Interior design trend: dried flower bouquets to buy and how to make your own

Posted by for Life

Colourful bunches of dried flowers are an interior must right now. Get the look yourself with these gorgeous pre-made bouquets (we’ve found vases to go with them), or have a go at doing it yourself. 

Dried flowers have been on the scene for some time now and they’re growing in popularity. 

A favourite feature of wedding styling, we ogled at Mandy Moore’s pastel-dyed pampas grass wedding aisle in September 2019. Only to then witness more dried flower bouquets and table arrangements at hipster wedding fair Most Curious Wedding Show in February 2020. 

But now dried flowers have officially become the staple of an on-point interior aesthetic. Lifestyle influencers like Heart Zeena routinely position a bunch of brightly coloured bunny tails and poppy seeds in an equally bright vase.

Speaking to, Rosie Conroy, florist and co-founder of wedding prop business Lavender and Rose, comments on the trend, explaining why it’s so popular right now: “Dried flowers are definitely having a ‘moment’, thanks – in part, we think – to them popping up all over social media influencer’s pages.

“They’re such an easy, affordable way to have flowers in your home all year long, who wouldn’t like them? Plus, no horrible wilted blooms and dirty water that you forgot to throw out long after your flowers were past their peak (just us?).”

Conroy continues: “From bright and blousy to stripped back neutrals, there really are dried flowers for every taste. There’s a big trend at the moment for bleached white dried flowers, which we do understand as tonal design is beautiful, but these aren’t always the most ecologically friendly options. 

“The processes needed to bleach natural stems which then don’t crumble to bits afterwards means pretty harsh chemicals are used, that aren’t great for the planet. The natural earth tones of dried flowers which have been left to their own devices are just as pretty and can be grown in the UK, meaning they haven’t travelled a million miles to get to you.”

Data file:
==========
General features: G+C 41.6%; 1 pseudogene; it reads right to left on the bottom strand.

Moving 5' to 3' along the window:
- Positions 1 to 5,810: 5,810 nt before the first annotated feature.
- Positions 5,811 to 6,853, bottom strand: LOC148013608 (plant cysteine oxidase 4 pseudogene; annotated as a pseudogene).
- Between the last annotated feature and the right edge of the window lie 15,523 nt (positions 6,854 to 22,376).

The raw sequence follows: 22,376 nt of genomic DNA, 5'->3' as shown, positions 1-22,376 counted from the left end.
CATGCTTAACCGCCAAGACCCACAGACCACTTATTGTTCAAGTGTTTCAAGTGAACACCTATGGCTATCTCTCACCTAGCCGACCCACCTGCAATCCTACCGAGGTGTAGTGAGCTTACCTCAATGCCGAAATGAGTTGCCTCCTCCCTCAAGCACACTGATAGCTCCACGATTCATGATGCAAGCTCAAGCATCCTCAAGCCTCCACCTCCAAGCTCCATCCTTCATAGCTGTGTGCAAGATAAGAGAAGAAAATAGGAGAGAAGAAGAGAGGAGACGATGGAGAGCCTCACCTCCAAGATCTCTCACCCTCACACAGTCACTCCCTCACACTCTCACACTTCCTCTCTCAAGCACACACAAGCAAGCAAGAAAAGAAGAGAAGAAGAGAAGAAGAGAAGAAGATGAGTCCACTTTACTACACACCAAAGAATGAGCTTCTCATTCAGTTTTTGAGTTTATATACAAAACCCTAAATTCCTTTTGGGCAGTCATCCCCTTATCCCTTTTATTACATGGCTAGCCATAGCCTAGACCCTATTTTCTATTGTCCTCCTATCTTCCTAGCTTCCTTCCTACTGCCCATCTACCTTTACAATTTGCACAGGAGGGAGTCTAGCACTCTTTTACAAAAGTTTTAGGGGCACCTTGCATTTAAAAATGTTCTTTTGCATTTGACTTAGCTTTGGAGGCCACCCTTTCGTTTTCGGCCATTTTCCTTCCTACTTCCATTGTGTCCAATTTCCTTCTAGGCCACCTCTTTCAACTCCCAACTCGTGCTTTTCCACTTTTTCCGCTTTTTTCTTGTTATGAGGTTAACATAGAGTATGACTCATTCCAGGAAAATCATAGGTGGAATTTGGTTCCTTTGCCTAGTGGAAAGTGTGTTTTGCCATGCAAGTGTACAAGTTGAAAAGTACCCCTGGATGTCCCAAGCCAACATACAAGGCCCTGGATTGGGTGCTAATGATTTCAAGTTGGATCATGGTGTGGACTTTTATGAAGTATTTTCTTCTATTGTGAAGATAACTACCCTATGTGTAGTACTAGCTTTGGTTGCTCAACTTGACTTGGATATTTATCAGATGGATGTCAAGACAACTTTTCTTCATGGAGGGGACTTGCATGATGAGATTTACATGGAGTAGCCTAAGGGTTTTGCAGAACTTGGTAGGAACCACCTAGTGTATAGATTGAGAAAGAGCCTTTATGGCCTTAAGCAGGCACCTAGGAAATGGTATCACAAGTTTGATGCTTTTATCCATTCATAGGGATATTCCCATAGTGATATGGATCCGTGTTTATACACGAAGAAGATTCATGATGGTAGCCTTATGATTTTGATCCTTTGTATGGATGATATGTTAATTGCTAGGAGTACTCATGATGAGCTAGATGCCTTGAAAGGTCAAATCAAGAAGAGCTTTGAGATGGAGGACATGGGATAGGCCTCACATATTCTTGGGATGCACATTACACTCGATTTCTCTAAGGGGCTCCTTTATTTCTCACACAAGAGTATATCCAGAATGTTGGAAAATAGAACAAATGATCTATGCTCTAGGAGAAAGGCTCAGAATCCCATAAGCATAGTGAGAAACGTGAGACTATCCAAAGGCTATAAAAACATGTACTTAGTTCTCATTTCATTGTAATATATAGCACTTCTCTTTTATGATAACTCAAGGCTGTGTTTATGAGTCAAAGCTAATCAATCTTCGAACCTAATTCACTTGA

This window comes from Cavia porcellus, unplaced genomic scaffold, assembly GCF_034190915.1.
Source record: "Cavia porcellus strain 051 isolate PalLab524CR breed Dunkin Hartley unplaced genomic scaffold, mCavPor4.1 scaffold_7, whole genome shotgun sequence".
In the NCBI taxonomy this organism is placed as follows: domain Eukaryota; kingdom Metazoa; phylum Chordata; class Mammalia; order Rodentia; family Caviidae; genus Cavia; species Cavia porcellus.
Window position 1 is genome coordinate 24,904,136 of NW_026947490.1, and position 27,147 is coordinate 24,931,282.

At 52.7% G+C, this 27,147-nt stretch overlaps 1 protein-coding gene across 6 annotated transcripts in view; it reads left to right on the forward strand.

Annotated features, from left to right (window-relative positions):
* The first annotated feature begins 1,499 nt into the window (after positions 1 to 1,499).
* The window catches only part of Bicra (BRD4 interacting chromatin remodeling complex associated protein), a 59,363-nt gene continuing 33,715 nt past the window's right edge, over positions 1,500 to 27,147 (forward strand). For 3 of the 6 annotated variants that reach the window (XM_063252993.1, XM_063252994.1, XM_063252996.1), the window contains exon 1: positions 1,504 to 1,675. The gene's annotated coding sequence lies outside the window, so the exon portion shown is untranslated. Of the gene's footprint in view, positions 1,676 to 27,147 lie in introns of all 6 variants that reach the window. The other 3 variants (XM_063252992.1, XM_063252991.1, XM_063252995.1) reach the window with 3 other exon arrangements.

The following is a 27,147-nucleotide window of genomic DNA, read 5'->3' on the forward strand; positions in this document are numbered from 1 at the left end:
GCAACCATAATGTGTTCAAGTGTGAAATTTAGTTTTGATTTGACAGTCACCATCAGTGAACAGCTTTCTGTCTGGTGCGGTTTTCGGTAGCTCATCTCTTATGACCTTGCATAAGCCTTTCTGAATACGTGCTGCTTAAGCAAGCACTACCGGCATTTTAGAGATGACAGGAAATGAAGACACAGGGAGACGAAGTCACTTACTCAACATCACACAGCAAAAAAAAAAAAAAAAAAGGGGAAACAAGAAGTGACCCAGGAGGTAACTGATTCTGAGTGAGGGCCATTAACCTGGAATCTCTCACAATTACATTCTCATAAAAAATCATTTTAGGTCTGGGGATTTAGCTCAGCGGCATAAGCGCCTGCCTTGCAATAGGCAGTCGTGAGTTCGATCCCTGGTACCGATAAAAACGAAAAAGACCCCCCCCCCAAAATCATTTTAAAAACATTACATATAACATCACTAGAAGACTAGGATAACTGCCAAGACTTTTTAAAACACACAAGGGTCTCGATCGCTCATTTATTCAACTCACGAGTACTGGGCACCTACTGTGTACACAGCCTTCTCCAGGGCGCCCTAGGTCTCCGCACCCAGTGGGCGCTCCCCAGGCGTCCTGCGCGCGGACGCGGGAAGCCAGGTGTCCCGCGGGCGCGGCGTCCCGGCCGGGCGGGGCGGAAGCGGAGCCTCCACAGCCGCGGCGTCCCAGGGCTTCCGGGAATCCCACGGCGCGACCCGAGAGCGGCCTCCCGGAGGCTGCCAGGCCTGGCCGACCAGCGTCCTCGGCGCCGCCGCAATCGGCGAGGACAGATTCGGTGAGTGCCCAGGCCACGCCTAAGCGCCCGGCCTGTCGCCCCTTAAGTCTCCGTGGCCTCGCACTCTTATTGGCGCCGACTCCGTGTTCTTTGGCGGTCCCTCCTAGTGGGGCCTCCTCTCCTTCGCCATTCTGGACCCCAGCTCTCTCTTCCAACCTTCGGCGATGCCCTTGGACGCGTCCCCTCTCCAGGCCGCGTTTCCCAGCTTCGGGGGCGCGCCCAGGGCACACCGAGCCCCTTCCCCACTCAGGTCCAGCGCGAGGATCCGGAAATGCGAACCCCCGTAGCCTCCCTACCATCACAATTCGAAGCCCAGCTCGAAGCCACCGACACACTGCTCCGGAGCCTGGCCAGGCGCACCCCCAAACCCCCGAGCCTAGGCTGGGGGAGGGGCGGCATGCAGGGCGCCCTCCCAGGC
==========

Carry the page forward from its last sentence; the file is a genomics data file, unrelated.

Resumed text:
“Aside from bunches, we’re also seeing more and more consumers asking for dried elements in their wedding or event flowers. Mixing in dried grass, foliage or flowers with fresh stems gives a gorgeous contrast in terms of textures, and means you have something you can keep to remember your big day, long after the party has finished,” she says.

We’ve long wanted to incorporate the look into our home decor so, we thought it was about time we did. We’ve taken inspiration from this irresistibly beautiful trend to create a guide on how to style dried flowers in your home including where to buy them, what to put them in and how to create your own, if you should so be inclined.

Where to buy dried flowers for your home, and the best vases to put them in:      

How to dry your own flowers:

The easiest way to try the flower trend of the moment is to buy from the specialists listed above. But, if you’re feeling inspired and would like to give drying your own flowers a go, it’s surprisingly easy to do.

Things to consider: